Though he is way younger than his colleagues in the House of Representatives, Sonny is confident that he could carry out his tasks as a legislator and public servant. Beyond personal credentials, he puts emphasis on work ethic and his great visions for his beloved province. "I don't want to promise too much," he was quick to point out. "Because although I'm a representative and people think I'm powerful, I still have to work within a system."

His visions for Aurora

Young people are naturally aggressive, especially when it comes to things they are passionate about. This was evident in the young politician, who shifts to a more serious tone whenever the conversation touched on his province's woes. It shows his commitment to uplift the lives of his constituents, though beneath the carefully chosen words lie an obvious frustration about the country's slow legislative process.

His stark, plain white and still unfurnished office at the Batasan Complex in Fairview, reflects the man's threshold for being stripped off the bare essentials. It is how things are in Aurora, he said, where livelihood lies much on conventional fishing and farming methods. The seven-hour drive to the province, in fact, mostly consists of rough, uncemented roads.

"Aurora is a province highly similar to most of our country's rural areas. It has similar problems too-basic services, health, education, nutrition of children and infrastructure," he said.

For his first term, Representative Angara is working on fulfilling his campaign promises to the people of Aurora, which he summed up in many Ks: Kalinangan (education), Kabuhayan (livelihood with emphasis on helping the farmers especially with their facilities), Kalusugan (health) and Kalikasan (preserving the environment). Since July 1, the first day of filing bills for the newly opened 13th Congress, Sonny Angara has already submitted 34 bills. He filed a House Bill creating the Aurora Special Economic Zone to bring in investments and create more jobs in the province.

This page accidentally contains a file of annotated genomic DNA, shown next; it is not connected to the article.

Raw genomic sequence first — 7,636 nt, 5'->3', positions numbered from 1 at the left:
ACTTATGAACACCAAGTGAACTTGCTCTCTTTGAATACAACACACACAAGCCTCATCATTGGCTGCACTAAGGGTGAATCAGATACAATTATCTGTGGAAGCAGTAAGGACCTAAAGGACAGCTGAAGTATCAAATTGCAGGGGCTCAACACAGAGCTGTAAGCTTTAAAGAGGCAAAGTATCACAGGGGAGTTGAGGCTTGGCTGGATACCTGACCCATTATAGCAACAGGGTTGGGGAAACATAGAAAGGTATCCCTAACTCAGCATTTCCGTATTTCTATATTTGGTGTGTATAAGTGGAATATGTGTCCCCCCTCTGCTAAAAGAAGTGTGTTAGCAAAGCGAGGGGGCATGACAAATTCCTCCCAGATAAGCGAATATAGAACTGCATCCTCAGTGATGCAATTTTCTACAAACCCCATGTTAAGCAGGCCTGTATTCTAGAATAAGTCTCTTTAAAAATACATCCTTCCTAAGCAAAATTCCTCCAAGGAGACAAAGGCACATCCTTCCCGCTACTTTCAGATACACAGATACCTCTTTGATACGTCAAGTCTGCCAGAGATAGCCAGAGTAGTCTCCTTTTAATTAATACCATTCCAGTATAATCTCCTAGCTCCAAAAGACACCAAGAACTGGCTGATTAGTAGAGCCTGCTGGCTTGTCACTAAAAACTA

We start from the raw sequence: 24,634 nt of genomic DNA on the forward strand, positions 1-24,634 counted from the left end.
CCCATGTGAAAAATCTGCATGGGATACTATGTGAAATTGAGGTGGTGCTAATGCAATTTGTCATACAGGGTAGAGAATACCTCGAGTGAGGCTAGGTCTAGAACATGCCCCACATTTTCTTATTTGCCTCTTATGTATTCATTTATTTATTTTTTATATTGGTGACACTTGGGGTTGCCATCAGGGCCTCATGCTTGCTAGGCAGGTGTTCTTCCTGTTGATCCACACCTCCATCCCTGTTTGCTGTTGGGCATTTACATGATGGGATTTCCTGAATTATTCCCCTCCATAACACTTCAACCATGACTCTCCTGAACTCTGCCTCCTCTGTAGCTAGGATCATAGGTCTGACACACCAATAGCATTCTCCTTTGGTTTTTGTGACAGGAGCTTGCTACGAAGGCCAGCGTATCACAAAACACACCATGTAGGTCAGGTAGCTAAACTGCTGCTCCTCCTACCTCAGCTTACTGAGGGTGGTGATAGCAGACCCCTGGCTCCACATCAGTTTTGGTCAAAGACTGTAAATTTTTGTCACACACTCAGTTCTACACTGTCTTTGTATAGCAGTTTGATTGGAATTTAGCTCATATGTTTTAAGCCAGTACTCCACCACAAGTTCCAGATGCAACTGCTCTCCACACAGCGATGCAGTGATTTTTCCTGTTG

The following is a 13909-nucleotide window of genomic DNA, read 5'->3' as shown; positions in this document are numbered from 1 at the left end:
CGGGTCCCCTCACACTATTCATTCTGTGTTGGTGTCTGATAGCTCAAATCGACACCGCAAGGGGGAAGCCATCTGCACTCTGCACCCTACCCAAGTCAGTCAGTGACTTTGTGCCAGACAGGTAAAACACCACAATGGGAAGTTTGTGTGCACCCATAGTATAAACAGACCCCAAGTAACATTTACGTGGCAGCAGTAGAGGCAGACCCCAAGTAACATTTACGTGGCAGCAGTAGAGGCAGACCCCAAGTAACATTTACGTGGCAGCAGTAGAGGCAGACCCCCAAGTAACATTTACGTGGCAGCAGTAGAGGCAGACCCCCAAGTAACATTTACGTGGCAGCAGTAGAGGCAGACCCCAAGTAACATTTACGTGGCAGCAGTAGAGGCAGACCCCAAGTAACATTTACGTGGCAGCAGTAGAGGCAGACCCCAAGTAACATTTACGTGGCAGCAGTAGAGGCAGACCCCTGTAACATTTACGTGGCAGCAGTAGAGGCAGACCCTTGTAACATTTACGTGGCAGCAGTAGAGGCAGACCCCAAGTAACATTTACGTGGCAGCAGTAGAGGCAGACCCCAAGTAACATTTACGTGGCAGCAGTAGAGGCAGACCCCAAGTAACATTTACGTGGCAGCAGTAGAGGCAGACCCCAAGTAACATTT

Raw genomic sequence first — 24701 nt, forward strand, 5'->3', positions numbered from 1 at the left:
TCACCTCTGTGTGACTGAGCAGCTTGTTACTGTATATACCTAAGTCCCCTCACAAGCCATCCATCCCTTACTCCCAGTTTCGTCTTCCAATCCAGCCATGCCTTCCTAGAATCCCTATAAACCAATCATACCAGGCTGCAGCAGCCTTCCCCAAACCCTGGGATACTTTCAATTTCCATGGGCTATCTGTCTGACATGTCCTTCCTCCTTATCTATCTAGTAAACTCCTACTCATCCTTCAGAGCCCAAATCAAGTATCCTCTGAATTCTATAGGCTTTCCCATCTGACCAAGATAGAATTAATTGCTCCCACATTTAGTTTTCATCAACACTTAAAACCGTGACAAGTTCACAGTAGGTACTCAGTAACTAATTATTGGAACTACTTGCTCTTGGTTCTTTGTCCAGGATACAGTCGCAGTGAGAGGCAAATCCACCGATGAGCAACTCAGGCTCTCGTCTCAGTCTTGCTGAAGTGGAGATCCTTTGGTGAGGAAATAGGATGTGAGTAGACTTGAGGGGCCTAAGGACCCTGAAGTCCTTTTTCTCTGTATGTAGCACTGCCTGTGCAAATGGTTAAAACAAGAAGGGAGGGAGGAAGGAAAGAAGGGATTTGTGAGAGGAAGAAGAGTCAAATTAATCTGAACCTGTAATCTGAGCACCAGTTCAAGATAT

He also sought to institutionalize the preschool system in the country, for he believes-and studies have shown-that "a big percentage of a person's intelligence develops in his younger years." There's also a bill that seeks to increase the salary of public schoolteachers all over the country, and another one that provides a better system for distributing internal revenue allotments to municipalities.

Representative Angara's immediate concern is to provide better infrastructure to his people. This translates to "good farm-to-market roads and post harvest facilities." He also wants to cut the middleman system of selling market goods. "This is to benefit the farmers who have worked hard to produce the crops."

He may be his father's younger image, but inside out Sonny Angara is a totally different person. On weekends he prefers to be with the comfort of his family, "just relaxing, playing basketball and laughing a lot." And though his political ordeals may be similar to what his father had trudged on in the past, Sonny is well on finding his own ways to overcome them.

Nevertheless, he remains a big fan of his father, and is always open to his advice. "I can never surpass what he has achieved, grabe ang taong yun eh, ibang klase," he said recently in a television interview. "But rest assured I'll do my best."

The young representative, it seems, is out to prove everyone he can also rise above his father's shadow. No matter how big it has gotten.